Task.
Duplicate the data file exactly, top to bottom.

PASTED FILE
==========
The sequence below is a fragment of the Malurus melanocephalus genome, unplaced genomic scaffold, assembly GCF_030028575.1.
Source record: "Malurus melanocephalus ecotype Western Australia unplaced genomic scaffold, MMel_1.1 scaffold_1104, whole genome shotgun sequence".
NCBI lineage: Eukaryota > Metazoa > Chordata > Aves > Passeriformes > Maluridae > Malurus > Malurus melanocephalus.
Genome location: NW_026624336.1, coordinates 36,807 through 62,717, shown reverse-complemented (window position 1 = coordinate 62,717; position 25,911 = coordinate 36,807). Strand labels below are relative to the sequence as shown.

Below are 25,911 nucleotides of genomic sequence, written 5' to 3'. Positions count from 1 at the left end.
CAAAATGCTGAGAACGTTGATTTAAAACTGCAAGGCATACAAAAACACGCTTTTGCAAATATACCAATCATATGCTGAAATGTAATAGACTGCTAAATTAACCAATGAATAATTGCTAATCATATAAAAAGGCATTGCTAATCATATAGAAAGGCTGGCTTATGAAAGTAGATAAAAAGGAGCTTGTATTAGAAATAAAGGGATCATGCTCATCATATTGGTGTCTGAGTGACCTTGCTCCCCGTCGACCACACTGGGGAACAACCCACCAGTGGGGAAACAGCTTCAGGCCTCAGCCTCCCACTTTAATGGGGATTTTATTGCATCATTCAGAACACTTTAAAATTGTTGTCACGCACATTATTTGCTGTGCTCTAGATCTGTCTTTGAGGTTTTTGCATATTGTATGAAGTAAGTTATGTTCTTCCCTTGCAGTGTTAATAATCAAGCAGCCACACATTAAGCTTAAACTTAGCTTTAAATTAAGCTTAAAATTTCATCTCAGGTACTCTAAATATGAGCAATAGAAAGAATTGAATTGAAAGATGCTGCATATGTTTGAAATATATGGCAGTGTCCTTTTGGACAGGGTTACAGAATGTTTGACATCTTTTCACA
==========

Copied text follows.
The sequence below is a fragment of the Malurus melanocephalus genome, unplaced genomic scaffold, assembly GCF_030028575.1.
Source record: "Malurus melanocephalus ecotype Western Australia unplaced genomic scaffold, MMel_1.1 scaffold_1104, whole genome shotgun sequence".
NCBI lineage: Eukaryota > Metazoa > Chordata > Aves > Passeriformes > Maluridae > Malurus > Malurus melanocephalus.
Genome location: NW_026624336.1, coordinates 36,807 through 62,717, shown reverse-complemented (window position 1 = coordinate 62,717; position 25,911 = coordinate 36,807). Strand labels below are relative to the sequence as shown.

Below are 25,911 nucleotides of genomic sequence, written 5' to 3'. Positions count from 1 at the left end.
CAAAATGCTGAGAACGTTGATTTAAAACTGCAAGGCATACAAAAACACGCTTTTGCAAATATACCAATCATATGCTGAAATGTAATAGACTGCTAAATTAACCAATGAATAATTGCTAATCATATAAAAAGGCATTGCTAATCATATAGAAAGGCTGGCTTATGAAAGTAGATAAAAAGGAGCTTGTATTAGAAATAAAGGGATCATGCTCATCATATTGGTGTCTGAGTGACCTTGCTCCCCGTCGACCACACTGGGGAACAACCCACCAGTGGGGAAACAGCTTCAGGCCTCAGCCTCCCACTTTAATGGGGATTTTATTGCATCATTCAGAACACTTTAAAATTGTTGTCACGCACATTATTTGCTGTGCTCTAGATCTGTCTTTGAGGTTTTTGCATATTGTATGAAGTAAGTTATGTTCTTCCCTTGCAGTGTTAATAATCAAGCAGCCACACATTAAGCTTAAACTTAGCTTTAAATTAAGCTTAAAATTTCATCTCAGGTACTCTAAATATGAGCAATAGAAAGAATTGAATTGAAAGATGCTGCATATGTTTGAAATATATGGCAGTGTCCTTTTGGACAGGGTTACAGAATGTTTGACATCTTTTCACA